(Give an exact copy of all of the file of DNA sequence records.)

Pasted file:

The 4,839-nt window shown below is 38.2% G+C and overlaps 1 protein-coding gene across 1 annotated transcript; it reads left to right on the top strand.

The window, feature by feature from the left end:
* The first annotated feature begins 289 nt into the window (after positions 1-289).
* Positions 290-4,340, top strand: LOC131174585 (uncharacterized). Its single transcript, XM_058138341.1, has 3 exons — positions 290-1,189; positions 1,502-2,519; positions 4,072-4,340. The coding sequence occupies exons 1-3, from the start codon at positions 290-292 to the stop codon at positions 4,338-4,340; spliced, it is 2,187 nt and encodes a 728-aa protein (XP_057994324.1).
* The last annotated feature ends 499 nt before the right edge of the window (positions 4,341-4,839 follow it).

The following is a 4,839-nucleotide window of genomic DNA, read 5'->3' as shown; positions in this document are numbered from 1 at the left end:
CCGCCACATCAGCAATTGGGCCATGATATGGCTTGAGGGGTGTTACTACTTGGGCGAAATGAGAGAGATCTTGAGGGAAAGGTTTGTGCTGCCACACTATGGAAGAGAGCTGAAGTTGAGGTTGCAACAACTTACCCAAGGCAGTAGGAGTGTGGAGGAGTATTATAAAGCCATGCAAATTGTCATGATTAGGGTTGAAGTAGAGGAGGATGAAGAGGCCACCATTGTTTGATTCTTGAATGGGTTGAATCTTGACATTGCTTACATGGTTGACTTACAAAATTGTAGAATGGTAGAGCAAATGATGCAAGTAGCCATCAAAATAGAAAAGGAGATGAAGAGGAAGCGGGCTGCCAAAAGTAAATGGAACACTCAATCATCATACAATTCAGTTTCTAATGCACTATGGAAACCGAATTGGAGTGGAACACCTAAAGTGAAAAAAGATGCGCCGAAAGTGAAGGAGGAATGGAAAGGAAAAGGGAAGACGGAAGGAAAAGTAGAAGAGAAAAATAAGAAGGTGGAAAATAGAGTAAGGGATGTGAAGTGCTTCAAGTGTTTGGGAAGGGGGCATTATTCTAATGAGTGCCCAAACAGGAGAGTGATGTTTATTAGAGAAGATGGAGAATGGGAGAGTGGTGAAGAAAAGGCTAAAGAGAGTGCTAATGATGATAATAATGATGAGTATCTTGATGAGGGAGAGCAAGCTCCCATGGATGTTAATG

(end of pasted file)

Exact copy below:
The 4,839-nt window shown below is 38.2% G+C and overlaps 1 protein-coding gene across 1 annotated transcript; it reads left to right on the top strand.

The window, feature by feature from the left end:
* The first annotated feature begins 289 nt into the window (after positions 1-289).
* Positions 290-4,340, top strand: LOC131174585 (uncharacterized). Its single transcript, XM_058138341.1, has 3 exons — positions 290-1,189; positions 1,502-2,519; positions 4,072-4,340. The coding sequence occupies exons 1-3, from the start codon at positions 290-292 to the stop codon at positions 4,338-4,340; spliced, it is 2,187 nt and encodes a 728-aa protein (XP_057994324.1).
* The last annotated feature ends 499 nt before the right edge of the window (positions 4,341-4,839 follow it).

The following is a 4,839-nucleotide window of genomic DNA, read 5'->3' as shown; positions in this document are numbered from 1 at the left end:
CCGCCACATCAGCAATTGGGCCATGATATGGCTTGAGGGGTGTTACTACTTGGGCGAAATGAGAGAGATCTTGAGGGAAAGGTTTGTGCTGCCACACTATGGAAGAGAGCTGAAGTTGAGGTTGCAACAACTTACCCAAGGCAGTAGGAGTGTGGAGGAGTATTATAAAGCCATGCAAATTGTCATGATTAGGGTTGAAGTAGAGGAGGATGAAGAGGCCACCATTGTTTGATTCTTGAATGGGTTGAATCTTGACATTGCTTACATGGTTGACTTACAAAATTGTAGAATGGTAGAGCAAATGATGCAAGTAGCCATCAAAATAGAAAAGGAGATGAAGAGGAAGCGGGCTGCCAAAAGTAAATGGAACACTCAATCATCATACAATTCAGTTTCTAATGCACTATGGAAACCGAATTGGAGTGGAACACCTAAAGTGAAAAAAGATGCGCCGAAAGTGAAGGAGGAATGGAAAGGAAAAGGGAAGACGGAAGGAAAAGTAGAAGAGAAAAATAAGAAGGTGGAAAATAGAGTAAGGGATGTGAAGTGCTTCAAGTGTTTGGGAAGGGGGCATTATTCTAATGAGTGCCCAAACAGGAGAGTGATGTTTATTAGAGAAGATGGAGAATGGGAGAGTGGTGAAGAAAAGGCTAAAGAGAGTGCTAATGATGATAATAATGATGAGTATCTTGATGAGGGAGAGCAAGCTCCCATGGATGTTAATG